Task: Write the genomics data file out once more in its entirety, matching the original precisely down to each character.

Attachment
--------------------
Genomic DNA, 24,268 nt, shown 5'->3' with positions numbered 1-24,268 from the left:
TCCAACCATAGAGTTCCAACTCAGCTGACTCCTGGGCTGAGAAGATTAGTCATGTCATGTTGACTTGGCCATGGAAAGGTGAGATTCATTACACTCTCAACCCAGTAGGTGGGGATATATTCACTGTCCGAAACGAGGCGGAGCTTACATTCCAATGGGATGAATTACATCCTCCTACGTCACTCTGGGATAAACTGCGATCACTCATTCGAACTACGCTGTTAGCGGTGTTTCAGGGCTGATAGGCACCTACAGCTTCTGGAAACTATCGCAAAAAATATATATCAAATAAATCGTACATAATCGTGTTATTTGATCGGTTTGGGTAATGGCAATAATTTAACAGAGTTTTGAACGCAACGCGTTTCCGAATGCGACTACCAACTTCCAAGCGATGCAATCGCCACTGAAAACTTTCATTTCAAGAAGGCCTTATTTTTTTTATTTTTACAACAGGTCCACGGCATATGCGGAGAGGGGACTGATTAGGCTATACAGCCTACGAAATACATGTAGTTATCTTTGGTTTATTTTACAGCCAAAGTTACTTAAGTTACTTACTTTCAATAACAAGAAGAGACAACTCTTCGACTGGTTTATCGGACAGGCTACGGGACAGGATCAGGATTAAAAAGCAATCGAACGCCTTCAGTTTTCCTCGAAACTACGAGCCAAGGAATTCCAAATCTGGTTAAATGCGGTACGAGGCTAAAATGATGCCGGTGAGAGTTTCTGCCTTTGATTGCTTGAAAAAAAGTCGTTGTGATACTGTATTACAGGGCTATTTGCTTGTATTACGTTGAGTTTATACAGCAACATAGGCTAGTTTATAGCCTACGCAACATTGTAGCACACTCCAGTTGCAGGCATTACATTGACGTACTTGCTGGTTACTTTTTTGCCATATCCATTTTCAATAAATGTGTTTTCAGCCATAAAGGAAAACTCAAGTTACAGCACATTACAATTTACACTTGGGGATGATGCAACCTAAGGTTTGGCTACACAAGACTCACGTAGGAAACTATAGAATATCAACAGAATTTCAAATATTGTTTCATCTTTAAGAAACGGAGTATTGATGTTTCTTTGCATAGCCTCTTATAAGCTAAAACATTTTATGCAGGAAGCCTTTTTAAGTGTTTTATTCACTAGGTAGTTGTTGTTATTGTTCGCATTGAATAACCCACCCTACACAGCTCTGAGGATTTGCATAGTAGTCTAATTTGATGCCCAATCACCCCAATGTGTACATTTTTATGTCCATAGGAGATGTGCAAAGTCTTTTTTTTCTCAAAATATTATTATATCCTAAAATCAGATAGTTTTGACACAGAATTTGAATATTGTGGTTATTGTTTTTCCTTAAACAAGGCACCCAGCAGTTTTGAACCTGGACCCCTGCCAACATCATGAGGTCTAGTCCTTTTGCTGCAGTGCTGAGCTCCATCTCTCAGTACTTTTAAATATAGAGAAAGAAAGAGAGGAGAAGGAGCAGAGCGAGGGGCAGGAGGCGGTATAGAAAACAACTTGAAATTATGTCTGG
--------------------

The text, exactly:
Genomic DNA, 24,268 nt, shown 5'->3' with positions numbered 1-24,268 from the left:
TCCAACCATAGAGTTCCAACTCAGCTGACTCCTGGGCTGAGAAGATTAGTCATGTCATGTTGACTTGGCCATGGAAAGGTGAGATTCATTACACTCTCAACCCAGTAGGTGGGGATATATTCACTGTCCGAAACGAGGCGGAGCTTACATTCCAATGGGATGAATTACATCCTCCTACGTCACTCTGGGATAAACTGCGATCACTCATTCGAACTACGCTGTTAGCGGTGTTTCAGGGCTGATAGGCACCTACAGCTTCTGGAAACTATCGCAAAAAATATATATCAAATAAATCGTACATAATCGTGTTATTTGATCGGTTTGGGTAATGGCAATAATTTAACAGAGTTTTGAACGCAACGCGTTTCCGAATGCGACTACCAACTTCCAAGCGATGCAATCGCCACTGAAAACTTTCATTTCAAGAAGGCCTTATTTTTTTTATTTTTACAACAGGTCCACGGCATATGCGGAGAGGGGACTGATTAGGCTATACAGCCTACGAAATACATGTAGTTATCTTTGGTTTATTTTACAGCCAAAGTTACTTAAGTTACTTACTTTCAATAACAAGAAGAGACAACTCTTCGACTGGTTTATCGGACAGGCTACGGGACAGGATCAGGATTAAAAAGCAATCGAACGCCTTCAGTTTTCCTCGAAACTACGAGCCAAGGAATTCCAAATCTGGTTAAATGCGGTACGAGGCTAAAATGATGCCGGTGAGAGTTTCTGCCTTTGATTGCTTGAAAAAAAGTCGTTGTGATACTGTATTACAGGGCTATTTGCTTGTATTACGTTGAGTTTATACAGCAACATAGGCTAGTTTATAGCCTACGCAACATTGTAGCACACTCCAGTTGCAGGCATTACATTGACGTACTTGCTGGTTACTTTTTTGCCATATCCATTTTCAATAAATGTGTTTTCAGCCATAAAGGAAAACTCAAGTTACAGCACATTACAATTTACACTTGGGGATGATGCAACCTAAGGTTTGGCTACACAAGACTCACGTAGGAAACTATAGAATATCAACAGAATTTCAAATATTGTTTCATCTTTAAGAAACGGAGTATTGATGTTTCTTTGCATAGCCTCTTATAAGCTAAAACATTTTATGCAGGAAGCCTTTTTAAGTGTTTTATTCACTAGGTAGTTGTTGTTATTGTTCGCATTGAATAACCCACCCTACACAGCTCTGAGGATTTGCATAGTAGTCTAATTTGATGCCCAATCACCCCAATGTGTACATTTTTATGTCCATAGGAGATGTGCAAAGTCTTTTTTTTCTCAAAATATTATTATATCCTAAAATCAGATAGTTTTGACACAGAATTTGAATATTGTGGTTATTGTTTTTCCTTAAACAAGGCACCCAGCAGTTTTGAACCTGGACCCCTGCCAACATCATGAGGTCTAGTCCTTTTGCTGCAGTGCTGAGCTCCATCTCTCAGTACTTTTAAATATAGAGAAAGAAAGAGAGGAGAAGGAGCAGAGCGAGGGGCAGGAGGCGGTATAGAAAACAACTTGAAATTATGTCTGG